In the not too distant past, when Wall Street firms hired new stockbrokers, they hired recent college graduates who had people skills. This strategy worked for decades when brokers, sometimes called Customers’ Men, focused on providing services such as research reports, investment recommendations, and execution of trades. Back then, fixed prices meant competitive advantage was based on service, service, and more service.
That all changed when commission rates, that had been fixed for 183 years, were deregulated May 1, 1975 and brokers evolved into product sales reps. Instead of service, their new role was to sell investment and eventually insurance products. There were two major consequences of this change for investors. First, when brokers are paid to sell, they are not paid to help investors achieve their financial goals. They won’t tell you that, but it is true. Second, sales became the most important knowledge for brokers. Any financial motivation to help investors became secondary to the production of revenue.
Companies no longer hired recent college graduates to provide services for two reasons. First, they "looked" inexperienced because they were young. Second, they did not have existing sales skills which were critical for producing immediate revenue. Instead, Wall Street firms began hiring representatives in their 30′s and early 40′s. If naive investors assumed these salesmen were experienced investment professionals, well, that was their problem. They should have asked the right questions.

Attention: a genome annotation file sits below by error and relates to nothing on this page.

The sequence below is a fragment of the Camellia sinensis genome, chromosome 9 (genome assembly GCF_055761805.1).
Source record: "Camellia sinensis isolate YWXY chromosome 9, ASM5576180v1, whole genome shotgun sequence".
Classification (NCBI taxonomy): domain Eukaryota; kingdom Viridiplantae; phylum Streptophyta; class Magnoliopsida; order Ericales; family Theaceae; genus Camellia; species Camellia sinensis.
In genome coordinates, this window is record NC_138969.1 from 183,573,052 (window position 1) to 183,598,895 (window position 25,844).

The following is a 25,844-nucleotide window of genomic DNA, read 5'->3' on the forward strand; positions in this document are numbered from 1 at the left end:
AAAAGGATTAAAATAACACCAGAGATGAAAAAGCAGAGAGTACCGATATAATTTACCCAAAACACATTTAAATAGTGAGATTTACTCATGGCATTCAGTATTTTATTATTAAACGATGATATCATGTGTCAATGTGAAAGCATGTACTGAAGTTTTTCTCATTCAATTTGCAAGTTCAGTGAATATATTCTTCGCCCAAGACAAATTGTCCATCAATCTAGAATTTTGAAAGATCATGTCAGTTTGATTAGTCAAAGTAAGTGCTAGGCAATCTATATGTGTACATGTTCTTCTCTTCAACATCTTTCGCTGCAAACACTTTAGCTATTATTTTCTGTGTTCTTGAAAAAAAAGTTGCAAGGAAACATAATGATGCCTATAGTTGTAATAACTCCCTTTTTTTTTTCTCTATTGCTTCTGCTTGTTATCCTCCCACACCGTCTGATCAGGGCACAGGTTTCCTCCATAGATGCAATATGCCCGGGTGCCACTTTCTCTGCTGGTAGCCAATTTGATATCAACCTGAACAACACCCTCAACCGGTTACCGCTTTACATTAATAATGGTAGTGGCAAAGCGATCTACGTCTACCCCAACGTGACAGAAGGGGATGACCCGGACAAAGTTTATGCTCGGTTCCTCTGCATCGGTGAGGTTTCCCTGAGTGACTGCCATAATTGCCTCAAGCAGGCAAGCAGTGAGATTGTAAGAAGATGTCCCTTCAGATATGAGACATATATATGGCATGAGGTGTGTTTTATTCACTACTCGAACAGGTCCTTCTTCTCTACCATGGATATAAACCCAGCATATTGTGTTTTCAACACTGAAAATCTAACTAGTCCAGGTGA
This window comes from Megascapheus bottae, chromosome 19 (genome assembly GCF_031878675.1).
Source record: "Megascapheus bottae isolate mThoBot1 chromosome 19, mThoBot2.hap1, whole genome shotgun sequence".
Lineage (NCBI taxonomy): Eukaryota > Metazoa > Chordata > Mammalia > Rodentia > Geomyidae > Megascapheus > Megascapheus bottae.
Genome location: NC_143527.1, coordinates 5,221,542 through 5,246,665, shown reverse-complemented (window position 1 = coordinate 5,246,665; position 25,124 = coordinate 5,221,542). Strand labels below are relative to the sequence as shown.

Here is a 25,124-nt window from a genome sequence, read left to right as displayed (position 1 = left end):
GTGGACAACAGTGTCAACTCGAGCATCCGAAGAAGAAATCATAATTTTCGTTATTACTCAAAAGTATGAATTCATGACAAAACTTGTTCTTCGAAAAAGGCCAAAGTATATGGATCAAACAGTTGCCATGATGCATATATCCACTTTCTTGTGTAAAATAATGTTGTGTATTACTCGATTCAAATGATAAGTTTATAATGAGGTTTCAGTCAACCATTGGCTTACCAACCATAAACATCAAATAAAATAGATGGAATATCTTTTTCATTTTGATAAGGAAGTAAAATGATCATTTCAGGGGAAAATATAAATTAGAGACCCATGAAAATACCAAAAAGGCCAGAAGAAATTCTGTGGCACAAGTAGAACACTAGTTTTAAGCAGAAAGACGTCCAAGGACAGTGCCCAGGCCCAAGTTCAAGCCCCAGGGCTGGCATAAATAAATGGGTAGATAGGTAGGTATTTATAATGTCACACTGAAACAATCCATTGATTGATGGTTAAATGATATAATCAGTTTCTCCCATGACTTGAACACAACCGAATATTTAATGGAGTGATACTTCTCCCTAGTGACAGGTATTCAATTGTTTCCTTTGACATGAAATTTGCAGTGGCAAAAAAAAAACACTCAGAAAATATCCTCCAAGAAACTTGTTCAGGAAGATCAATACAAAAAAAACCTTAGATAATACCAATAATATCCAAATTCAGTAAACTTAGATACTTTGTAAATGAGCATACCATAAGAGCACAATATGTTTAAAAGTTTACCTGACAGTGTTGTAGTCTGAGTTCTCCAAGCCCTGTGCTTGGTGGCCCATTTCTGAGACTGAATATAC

The next time representatives try to sell you investment or insurance products and you are dependent on their knowledge to help you achieve your goals ask the following questions. How many years of financial services experience do you have? What is your educational background? Do you have any industry certifications or designations? Are you a member of any industry associations?
Never assume age equals experience and always require written responses to your questions so you have a permanent record.
By the way, the one part of the old business practices that Wall Street retained was hiring personable sales representatives. That was because the industry knows you tend to trust people you like and trust facilitates sales.